[TYPES] Progress + Preservation = Evaluation

Pierre Courtieu pierre.courtieu at gmail.com
Fri Jul 6 16:57:19 EDT 2018


I think this is now well known as the "fuel" pattern. Ideally n is
very big and computed lazily.

I am not aware of a paper specifically about this trick, it is there
as a very useful folklore I guess.

Note however that Bertot Balaa presented a more "complete" version of
this by refining this trick: the function itself is defined by means
of a proof that there exists a number N of iterations such that any
greater number would give the same result. i.e. that N is a sufficient
fuel to reach the fixpoint. This mechanism is used in the current
implementation of the "Function" command in coq (when given a non
structurally recursive function).


Le ven. 6 juil. 2018 à 21:28, Philip Wadler <wadler at inf.ed.ac.uk> a écrit :
> [ The Types Forum, http://lists.seas.upenn.edu/mailman/listinfo/types-list ]
> Everyone on this list will be familiar with Progress and Preservation
> for terms in a typed calculus.  Write ∅ ⊢ M : A to indicate that term
> M has type A for closed M.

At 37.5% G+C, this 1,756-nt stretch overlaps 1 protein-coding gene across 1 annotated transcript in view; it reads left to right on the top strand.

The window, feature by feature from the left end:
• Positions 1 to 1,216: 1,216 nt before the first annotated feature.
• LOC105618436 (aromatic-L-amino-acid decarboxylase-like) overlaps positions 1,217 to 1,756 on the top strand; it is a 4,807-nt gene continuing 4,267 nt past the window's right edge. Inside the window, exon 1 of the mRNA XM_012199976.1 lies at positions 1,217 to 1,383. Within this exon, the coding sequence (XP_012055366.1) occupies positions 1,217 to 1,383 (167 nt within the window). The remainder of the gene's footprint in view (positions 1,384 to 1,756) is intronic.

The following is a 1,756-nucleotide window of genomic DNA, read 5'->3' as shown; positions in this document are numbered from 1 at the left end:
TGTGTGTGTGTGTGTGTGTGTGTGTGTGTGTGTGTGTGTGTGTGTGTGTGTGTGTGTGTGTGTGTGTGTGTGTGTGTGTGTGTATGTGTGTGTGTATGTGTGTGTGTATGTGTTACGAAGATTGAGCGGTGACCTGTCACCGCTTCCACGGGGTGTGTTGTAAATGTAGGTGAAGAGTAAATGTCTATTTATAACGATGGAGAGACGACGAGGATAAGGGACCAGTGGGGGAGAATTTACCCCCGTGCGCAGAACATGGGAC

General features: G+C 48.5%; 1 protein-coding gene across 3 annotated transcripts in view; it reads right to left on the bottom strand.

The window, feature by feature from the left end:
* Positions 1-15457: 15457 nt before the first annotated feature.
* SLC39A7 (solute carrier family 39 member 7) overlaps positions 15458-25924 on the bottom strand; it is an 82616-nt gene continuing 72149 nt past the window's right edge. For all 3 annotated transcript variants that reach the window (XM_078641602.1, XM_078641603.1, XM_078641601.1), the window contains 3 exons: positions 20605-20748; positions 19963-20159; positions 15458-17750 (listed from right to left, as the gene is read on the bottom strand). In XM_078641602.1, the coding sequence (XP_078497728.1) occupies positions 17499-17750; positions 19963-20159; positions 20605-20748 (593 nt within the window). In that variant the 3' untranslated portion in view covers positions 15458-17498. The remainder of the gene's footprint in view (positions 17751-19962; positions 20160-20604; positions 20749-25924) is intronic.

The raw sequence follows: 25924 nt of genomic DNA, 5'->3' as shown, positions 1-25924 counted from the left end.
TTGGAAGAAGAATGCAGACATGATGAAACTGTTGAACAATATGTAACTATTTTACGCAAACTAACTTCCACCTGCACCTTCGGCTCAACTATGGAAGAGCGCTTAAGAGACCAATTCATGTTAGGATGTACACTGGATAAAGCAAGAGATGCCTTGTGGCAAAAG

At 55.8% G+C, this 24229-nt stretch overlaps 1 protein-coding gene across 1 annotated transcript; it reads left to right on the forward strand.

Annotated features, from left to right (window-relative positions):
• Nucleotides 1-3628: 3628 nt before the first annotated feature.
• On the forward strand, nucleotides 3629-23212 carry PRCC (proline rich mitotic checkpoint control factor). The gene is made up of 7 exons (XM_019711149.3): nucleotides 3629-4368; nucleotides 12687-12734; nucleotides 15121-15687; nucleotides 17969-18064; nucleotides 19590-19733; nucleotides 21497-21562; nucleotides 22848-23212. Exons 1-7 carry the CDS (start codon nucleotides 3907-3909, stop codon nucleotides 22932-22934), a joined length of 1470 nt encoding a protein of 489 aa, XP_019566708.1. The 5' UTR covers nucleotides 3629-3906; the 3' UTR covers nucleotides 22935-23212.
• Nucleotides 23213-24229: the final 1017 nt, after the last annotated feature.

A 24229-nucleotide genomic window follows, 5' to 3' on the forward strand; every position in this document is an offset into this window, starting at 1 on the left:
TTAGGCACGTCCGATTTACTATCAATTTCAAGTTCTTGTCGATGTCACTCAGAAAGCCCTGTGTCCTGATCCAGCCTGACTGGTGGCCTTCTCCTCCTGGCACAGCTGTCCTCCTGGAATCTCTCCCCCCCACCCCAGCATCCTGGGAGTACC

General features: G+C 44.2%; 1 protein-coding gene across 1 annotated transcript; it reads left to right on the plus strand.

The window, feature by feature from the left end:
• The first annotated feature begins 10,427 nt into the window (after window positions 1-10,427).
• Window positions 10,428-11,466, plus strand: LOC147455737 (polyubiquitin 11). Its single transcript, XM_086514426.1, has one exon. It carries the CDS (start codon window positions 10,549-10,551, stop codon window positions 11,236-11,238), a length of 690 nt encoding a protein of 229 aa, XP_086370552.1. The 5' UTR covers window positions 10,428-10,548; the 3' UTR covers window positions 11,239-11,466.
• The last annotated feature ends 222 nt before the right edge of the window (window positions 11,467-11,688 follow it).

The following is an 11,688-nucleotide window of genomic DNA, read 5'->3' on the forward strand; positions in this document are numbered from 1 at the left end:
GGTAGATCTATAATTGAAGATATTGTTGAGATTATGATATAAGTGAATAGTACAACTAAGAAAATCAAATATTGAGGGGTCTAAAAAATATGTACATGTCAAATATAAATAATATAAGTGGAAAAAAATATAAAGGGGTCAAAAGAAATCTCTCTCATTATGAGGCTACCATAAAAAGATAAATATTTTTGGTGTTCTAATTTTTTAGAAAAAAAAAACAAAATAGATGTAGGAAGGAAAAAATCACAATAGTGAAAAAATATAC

>   Progress.  If ∅ ⊢ M : A then either M is a value or M —→ N,
>   for some term N.
>   Preservation.  If ∅ ⊢ M : A and M —→ N then ∅ ⊢ N : A.
> It is easy to combine these two proofs into an evaluator.
> Write —↠ for the transitive and reflexive closure of —→.
>   Evaluation.  If ∅ ⊢ M : A, then for every natural number n,
>   either M —↠ V, where V is a value and the reduction sequence
>   has no more than n steps, or M —↠ N, where N is not a value
>   and the reduction sequence has n steps.
> Evaluation implies that either M —↠ V or there is an infinite
> sequence M —→ M₁ —→ M₂ —→ ... that never reduces to a value;
> but this last result is not constructive, as deciding which of
> the two results holds is not decidable.
> An Agda implementation of Evaluation provides an evaluator for terms:
> given a number n it will perform up to n steps of evaluation, stopping
> early if a value is reached. This is entirely obvious (at least in
> retrospect), but I have not seen it written down anywhere. For
> instance, this approach is not exploited in Software Foundations to
> evaluate terms (it uses a normalize tactic instead).  I have used it
> in my draft textbook:
>   https:plfa.inf.ed.ac.uk
> Questions: What sources in the literature should one cite for this
> technique?  How well-known is it as folklore? Cheers, -- P
> .   \ Philip Wadler, Professor of Theoretical Computer Science,
> .   /\ School of Informatics, University of Edinburgh
> .  /  \ and Senior Research Fellow, IOHK
> . http://homepages.inf.ed.ac.uk/wadler/
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